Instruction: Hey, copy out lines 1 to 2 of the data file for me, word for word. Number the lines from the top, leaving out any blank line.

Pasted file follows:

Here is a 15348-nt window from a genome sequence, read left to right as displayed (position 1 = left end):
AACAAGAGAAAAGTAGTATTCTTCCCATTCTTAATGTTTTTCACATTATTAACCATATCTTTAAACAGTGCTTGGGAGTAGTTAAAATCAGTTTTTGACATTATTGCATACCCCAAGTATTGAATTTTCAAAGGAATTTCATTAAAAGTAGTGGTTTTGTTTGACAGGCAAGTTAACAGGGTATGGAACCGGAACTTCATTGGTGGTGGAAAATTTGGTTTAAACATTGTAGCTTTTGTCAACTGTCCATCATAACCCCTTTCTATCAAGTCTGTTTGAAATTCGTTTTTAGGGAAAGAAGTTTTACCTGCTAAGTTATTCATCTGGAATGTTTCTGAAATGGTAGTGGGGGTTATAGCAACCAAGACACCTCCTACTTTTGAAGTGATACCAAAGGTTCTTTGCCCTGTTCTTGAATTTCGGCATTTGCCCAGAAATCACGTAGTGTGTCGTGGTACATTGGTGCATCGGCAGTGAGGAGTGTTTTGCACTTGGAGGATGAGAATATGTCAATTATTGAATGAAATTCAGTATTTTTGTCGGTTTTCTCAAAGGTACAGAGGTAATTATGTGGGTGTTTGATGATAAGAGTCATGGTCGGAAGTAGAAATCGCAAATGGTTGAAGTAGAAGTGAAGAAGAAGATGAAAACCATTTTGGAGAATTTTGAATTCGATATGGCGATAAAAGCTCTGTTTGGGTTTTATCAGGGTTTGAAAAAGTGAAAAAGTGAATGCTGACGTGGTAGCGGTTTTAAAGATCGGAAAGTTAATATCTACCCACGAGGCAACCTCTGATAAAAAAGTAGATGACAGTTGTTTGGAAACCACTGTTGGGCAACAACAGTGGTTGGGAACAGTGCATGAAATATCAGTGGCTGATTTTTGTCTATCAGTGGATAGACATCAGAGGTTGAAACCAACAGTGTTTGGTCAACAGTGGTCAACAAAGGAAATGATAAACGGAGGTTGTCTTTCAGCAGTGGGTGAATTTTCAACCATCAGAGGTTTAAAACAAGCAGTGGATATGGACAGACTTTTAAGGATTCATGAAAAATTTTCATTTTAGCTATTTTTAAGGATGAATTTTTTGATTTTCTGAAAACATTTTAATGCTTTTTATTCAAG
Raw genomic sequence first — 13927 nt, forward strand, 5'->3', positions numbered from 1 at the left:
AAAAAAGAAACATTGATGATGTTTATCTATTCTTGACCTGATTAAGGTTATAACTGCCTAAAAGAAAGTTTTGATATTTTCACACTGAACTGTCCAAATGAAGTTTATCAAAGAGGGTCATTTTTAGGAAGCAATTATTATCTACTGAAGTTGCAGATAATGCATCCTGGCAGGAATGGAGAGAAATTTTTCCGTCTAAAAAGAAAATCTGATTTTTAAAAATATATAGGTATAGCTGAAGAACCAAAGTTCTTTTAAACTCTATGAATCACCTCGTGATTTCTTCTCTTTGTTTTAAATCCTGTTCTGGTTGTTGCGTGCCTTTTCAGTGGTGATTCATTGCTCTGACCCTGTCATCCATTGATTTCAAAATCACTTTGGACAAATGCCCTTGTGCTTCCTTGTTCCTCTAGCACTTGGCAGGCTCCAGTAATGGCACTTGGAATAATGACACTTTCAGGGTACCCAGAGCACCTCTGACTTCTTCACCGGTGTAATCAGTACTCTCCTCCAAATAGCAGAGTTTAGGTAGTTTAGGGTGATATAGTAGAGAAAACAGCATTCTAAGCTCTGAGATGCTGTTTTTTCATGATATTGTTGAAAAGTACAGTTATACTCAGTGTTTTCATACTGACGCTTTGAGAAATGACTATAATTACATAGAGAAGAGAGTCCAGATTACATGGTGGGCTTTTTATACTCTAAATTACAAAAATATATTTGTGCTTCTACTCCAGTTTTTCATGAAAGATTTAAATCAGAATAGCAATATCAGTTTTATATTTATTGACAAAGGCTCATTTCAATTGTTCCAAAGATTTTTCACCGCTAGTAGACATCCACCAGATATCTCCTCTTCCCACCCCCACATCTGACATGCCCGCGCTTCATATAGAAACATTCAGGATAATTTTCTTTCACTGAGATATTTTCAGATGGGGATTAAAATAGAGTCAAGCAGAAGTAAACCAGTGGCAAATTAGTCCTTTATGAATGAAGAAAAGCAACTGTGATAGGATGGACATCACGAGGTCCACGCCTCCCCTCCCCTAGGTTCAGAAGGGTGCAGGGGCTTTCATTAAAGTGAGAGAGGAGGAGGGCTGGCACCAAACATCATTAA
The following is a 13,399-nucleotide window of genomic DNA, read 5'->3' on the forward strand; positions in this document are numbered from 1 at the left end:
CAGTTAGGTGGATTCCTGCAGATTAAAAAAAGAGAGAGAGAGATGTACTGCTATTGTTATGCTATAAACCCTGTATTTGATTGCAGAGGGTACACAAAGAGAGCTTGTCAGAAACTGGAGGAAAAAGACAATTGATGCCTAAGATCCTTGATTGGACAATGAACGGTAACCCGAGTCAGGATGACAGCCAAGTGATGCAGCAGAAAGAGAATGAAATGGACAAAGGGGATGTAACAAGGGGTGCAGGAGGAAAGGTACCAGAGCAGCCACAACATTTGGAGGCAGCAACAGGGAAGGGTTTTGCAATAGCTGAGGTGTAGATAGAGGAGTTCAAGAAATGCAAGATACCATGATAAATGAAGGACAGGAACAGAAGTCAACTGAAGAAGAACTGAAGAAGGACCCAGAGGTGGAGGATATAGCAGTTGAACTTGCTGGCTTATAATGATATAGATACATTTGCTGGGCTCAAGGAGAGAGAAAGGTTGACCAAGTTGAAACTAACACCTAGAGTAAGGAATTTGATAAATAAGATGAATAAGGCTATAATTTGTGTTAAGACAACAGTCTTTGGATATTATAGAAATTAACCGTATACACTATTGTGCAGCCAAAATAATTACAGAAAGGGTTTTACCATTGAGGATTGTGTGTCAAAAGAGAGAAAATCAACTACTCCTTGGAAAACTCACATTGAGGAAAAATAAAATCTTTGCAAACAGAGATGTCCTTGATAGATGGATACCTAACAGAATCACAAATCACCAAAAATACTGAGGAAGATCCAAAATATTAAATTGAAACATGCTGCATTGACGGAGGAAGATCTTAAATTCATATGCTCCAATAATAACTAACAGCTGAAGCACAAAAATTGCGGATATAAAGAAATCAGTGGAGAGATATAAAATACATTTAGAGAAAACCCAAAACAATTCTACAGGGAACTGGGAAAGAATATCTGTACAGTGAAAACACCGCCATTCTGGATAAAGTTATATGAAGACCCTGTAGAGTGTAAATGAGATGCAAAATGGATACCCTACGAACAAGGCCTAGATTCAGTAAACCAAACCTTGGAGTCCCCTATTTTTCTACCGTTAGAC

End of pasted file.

Here is a 15348-nt window from a genome sequence, read left to right as displayed (position 1 = left end):
AACAAGAGAAAAGTAGTATTCTTCCCATTCTTAATGTTTTTCACATTATTAACCATATCTTTAAACAGTGCTTGGGAGTAGTTAAAATCAGTTTTTGACATTATTGCATACCCCAAGTATTGAATTTTCAAAGGAATTTCATTAAAAGTAGTGGTTTTGTTTGACAGGCAAGTTAACAGGGTATGGAACCGGAACTTCATTGGTGGTGGAAAATTTGGTTTAAACATTGTAGCTTTTGTCAACTGTCCATCATAACCCCTTTCTATCAAGTCTGTTTGAAATTCGTTTTTAGGGAAAGAAGTTTTACCTGCTAAGTTATTCATCTGGAATGTTTCTGAAATGGTAGTGGGGGTTATAGCAACCAAGACACCTCCTACTTTTGAAGTGATACCAAAGGTTCTTTGCCCTGTTCTTGAATTTCGGCATTTGCCCAGAAATCACGTAGTGTGTCGTGGTACATTGGTGCATCGGCAGTGAGGAGTGTTTTGCACTTGGAGGATGAGAATATGTCAATTATTGAATGAAATTCAGTATTTTTGTCGGTTTTCTCAAAGGTACAGAGGTAATTATGTGGGTGTTTGATGATAAGAGTCATGGTCGGAAGTAGAAATCGCAAATGGTTGAAGTAGAAGTGAAGAAGAAGATGAAAACCATTTTGGAGAATTTTGAATTCGATATGGCGATAAAAGCTCTGTTTGGGTTTTATCAGGGTTTGAAAAAGTGAAAAAGTGAATGCTGACGTGGTAGCGGTTTTAAAGATCGGAAAGTTAATATCTACCCACGAGGCAACCTCTGATAAAAAAGTAGATGACAGTTGTTTGGAAACCACTGTTGGGCAACAACAGTGGTTGGGAACAGTGCATGAAATATCAGTGGCTGATTTTTGTCTATCAGTGGATAGACATCAGAGGTTGAAACCAACAGTGTTTGGTCAACAGTGGTCAACAAAGGAAATGATAAACGGAGGTTGTCTTTCAGCAGTGGGTGAATTTTCAACCATCAGAGGTTTAAAACAAGCAGTGGATATGGACAGACTTTTAAGGATTCATGAAAAATTTTCATTTTAGCTATTTTTAAGGATGAATTTTTTGATTTTCTGAAAACATTTTAATGCTTTTTATTCAAG